Van Dyke gets off easy

The ex-cop who shot teenager Laquan McDonald sixteen times, Jason Van Dyke, is expected to be released from prison on February 3 after fulfilling roughly half of his nearly seven-year prison sentence due to good behavior. His lawyer has said that he doesn’t want any more public attention. The Rev. Jesse Jackson and other Black activists like the Chicago Alliance Against Racist and Political Repression are planning a protest at the Federal Plaza to condemn the slap on the wrist. Jackson and McDonald’s family are seeking to pressure the Department of Justice to press federal charges. During a press conference, he called on CTA employees to withhold their labor on the 3rd and “shut down the city.” Meanwhile, former mayor Rahm Emanuel, who is accused of covering up the video evidence of the murder, just arrived in Tokyo for his new job as ambassador to Japan. 

Libraries stocked with Narcan

As of this month, fourteen Chicago Public Libraries on the South and West sides will be provided with Narcan for public use. The nasal spray is a form of the medication naloxone and can rapidly reverse an opioid overdose. Through this program, the Chicago Department of Public Health (CDHP) is hoping to prevent opioid-related overdose deaths in the most affected areas of the city. In 2020, the community areas with the most overdoses were in North Lawndale, Austin, and Humboldt Park. In the first half of 2021, the city saw 467 opioid-related deaths. According to the Healthy Chicago 2025 report, overdose deaths are one of the top drivers of the 8.8-year life expectancy gap between Black and white Chicagoans. Narcan will be available in wall-mounted boxes, and anyone can administer it–even without medical training. There are no harmful effects if it is given to someone who is not experiencing an overdose. By the end of 2022, CDPH is hoping to expand the program to twenty-seven library branches.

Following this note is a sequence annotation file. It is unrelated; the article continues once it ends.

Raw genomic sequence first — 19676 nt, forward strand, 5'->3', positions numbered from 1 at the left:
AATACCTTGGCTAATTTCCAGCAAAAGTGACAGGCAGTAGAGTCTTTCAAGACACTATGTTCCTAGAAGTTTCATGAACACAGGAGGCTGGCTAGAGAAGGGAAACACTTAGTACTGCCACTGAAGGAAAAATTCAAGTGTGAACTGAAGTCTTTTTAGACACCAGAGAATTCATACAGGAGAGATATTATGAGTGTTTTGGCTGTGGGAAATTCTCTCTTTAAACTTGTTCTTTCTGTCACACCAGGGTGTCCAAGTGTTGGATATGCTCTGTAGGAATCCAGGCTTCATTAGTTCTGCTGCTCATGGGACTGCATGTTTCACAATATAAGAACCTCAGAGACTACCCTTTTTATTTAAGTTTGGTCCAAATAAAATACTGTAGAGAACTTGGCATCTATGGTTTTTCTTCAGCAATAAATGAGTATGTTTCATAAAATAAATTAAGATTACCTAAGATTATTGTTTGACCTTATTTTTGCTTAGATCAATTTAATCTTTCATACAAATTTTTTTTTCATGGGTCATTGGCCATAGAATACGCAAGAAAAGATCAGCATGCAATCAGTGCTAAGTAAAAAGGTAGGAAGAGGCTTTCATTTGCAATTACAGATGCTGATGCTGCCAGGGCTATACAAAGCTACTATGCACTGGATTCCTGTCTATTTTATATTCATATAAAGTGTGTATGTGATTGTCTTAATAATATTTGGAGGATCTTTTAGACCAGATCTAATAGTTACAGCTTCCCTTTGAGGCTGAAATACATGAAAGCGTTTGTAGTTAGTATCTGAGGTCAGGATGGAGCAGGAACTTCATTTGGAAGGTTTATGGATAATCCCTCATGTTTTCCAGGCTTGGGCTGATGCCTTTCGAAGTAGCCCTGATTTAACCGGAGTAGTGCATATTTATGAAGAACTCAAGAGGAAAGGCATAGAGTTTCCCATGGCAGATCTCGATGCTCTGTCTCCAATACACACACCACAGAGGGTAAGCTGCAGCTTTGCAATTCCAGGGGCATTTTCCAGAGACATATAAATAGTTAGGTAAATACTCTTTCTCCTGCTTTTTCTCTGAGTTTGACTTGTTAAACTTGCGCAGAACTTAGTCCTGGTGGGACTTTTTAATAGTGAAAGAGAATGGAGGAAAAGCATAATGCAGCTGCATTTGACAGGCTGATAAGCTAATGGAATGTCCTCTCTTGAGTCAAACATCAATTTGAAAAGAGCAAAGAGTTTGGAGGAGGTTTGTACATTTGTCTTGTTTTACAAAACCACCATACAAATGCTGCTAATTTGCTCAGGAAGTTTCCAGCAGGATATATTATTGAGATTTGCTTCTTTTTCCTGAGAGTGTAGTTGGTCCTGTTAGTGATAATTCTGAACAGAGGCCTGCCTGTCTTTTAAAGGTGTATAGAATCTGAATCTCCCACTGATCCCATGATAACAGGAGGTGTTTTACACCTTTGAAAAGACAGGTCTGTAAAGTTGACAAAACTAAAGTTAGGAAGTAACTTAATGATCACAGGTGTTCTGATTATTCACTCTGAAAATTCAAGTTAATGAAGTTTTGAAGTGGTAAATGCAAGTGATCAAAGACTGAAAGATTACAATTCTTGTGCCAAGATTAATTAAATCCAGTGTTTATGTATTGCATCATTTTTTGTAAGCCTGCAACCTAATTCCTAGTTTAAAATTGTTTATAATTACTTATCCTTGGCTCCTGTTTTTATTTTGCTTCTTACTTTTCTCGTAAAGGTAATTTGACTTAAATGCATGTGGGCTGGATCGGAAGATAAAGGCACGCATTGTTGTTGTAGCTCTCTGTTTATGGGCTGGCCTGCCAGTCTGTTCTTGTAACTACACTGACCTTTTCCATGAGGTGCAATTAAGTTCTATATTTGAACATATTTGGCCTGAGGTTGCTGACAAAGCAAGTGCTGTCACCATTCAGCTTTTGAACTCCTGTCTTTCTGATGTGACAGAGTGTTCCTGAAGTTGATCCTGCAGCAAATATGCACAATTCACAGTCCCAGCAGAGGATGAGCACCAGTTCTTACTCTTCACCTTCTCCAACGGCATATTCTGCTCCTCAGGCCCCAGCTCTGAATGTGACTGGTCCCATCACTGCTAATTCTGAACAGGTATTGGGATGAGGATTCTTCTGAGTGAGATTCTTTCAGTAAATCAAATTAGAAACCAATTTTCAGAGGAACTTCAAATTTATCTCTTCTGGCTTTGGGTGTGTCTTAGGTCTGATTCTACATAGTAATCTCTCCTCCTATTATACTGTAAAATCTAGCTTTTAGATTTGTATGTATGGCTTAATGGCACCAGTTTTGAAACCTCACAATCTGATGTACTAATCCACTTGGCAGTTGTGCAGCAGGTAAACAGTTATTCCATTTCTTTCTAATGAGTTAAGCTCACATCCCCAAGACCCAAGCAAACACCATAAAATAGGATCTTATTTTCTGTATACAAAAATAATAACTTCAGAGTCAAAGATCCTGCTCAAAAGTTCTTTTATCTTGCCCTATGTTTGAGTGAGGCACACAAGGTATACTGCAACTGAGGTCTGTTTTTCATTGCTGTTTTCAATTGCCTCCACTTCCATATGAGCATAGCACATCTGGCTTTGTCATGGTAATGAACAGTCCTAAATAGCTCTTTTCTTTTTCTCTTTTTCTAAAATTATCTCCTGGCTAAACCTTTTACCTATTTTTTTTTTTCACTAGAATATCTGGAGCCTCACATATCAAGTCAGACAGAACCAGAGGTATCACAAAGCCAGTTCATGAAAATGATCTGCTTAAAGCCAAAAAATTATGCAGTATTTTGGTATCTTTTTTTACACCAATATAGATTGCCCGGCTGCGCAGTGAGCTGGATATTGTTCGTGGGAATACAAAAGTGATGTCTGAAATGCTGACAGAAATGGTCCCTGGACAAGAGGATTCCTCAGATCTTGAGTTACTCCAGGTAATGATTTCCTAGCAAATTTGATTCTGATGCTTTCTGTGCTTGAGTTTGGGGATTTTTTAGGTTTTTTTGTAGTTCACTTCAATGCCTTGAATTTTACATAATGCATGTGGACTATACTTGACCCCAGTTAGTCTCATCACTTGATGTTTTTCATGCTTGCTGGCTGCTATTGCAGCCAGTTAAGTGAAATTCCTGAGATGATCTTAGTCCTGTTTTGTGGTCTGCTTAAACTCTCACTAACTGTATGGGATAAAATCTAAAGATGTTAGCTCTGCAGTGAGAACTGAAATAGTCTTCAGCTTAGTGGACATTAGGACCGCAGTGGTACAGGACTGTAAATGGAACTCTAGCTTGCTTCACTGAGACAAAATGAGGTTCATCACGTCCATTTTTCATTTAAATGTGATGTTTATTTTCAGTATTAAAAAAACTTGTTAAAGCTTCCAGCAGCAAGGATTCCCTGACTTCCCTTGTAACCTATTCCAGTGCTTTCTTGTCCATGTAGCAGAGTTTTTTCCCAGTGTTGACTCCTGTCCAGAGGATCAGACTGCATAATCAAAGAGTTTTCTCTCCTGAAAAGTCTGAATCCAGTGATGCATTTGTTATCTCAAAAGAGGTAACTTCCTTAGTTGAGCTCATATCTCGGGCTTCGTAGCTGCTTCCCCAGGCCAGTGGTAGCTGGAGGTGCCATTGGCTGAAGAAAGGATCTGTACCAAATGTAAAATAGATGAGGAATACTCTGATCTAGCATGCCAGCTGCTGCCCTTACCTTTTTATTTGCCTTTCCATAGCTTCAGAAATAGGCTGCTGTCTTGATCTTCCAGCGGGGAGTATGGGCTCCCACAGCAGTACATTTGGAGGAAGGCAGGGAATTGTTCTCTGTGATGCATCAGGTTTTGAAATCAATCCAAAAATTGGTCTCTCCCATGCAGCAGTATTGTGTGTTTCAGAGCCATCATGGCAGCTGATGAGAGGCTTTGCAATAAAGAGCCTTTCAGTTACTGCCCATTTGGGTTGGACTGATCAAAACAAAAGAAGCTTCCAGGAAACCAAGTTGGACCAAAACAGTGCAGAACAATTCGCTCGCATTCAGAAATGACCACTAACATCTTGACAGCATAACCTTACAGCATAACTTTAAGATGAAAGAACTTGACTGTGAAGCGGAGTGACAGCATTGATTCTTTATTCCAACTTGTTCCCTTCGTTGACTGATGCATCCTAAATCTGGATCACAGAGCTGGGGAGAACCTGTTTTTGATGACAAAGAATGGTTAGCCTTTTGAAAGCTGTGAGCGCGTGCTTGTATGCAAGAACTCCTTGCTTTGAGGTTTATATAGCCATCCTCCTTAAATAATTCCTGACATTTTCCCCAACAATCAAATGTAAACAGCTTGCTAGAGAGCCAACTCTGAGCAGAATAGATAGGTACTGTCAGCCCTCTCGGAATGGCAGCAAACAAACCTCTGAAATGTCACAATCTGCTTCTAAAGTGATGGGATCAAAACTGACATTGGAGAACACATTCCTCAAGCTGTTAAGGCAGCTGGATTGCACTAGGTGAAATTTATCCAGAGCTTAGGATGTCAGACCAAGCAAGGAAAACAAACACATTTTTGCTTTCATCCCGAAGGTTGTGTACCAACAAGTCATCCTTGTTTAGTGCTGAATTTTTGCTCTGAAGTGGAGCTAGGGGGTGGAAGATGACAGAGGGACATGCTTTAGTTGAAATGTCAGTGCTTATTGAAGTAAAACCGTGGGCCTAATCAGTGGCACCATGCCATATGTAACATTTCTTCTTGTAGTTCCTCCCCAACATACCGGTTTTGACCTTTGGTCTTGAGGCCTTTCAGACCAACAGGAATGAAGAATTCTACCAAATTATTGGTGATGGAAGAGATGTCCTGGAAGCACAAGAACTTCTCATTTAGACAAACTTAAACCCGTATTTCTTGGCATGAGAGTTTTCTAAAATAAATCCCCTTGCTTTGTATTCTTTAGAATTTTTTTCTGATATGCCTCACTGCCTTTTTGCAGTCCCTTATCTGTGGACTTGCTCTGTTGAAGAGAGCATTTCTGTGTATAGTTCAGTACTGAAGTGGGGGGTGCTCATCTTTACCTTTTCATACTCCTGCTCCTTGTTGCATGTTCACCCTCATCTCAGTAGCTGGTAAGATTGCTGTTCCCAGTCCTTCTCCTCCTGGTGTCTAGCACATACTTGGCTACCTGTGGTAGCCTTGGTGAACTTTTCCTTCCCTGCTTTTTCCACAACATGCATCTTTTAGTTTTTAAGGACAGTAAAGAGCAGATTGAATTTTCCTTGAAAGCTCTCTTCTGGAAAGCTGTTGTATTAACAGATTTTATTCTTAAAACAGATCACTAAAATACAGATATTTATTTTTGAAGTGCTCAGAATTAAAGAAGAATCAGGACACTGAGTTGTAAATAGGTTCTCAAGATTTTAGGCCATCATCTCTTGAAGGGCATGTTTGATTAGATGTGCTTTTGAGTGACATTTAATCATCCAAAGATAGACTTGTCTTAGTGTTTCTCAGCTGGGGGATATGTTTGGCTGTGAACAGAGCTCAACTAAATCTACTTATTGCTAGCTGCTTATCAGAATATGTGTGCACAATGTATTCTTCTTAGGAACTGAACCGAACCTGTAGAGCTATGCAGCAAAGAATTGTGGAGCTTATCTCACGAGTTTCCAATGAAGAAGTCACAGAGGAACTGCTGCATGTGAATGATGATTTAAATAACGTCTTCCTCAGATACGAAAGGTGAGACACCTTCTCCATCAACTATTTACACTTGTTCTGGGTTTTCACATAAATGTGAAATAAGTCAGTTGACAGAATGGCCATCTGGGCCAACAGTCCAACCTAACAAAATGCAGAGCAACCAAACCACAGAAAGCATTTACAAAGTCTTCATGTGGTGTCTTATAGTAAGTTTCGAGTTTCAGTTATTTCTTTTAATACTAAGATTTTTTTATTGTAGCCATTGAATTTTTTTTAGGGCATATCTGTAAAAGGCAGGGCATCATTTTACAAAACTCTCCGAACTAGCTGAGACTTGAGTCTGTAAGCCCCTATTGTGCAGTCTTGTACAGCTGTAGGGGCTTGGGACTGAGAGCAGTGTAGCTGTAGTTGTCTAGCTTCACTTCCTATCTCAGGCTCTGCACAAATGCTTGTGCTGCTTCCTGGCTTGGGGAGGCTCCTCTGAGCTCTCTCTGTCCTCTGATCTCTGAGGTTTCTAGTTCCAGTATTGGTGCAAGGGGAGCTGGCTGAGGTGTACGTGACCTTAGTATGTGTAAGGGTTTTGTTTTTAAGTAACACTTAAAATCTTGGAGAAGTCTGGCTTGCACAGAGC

Academics ask mayor to deny General Iron permit

The City is delaying its decision on a permit for Southside Recycling’s metal scrapper to open on the Southeast Side until at least February. The permitting process has been on hold since last May, after the U.S. Environmental Protection Agency (EPA) wrote to Mayor Lightfoot suggesting that the City complete an environmental justice analysis before approving the permit. This letter followed continued protests from Southeast Side residents–including a month-long hunger strike last February–against the proposed move of the General Iron facility from Lincoln Park to their neighborhood. Since November 2021, two virtual meetings have been held to evaluate the health impacts of the facility and gather input from residents. The third and last meeting of this “health impact assessment” (HIA) was scheduled for January, but has been postponed due to COVID, officials said. Earlier this month, the Dean of the UIC School of Public Health, Wayne H. Giles, as well as UIC professors and other academics, wrote a letter to the mayor asking her to deny the permit. The letter was also signed by eight elected and City officials, sixty-nine organizations, and 754 individuals.

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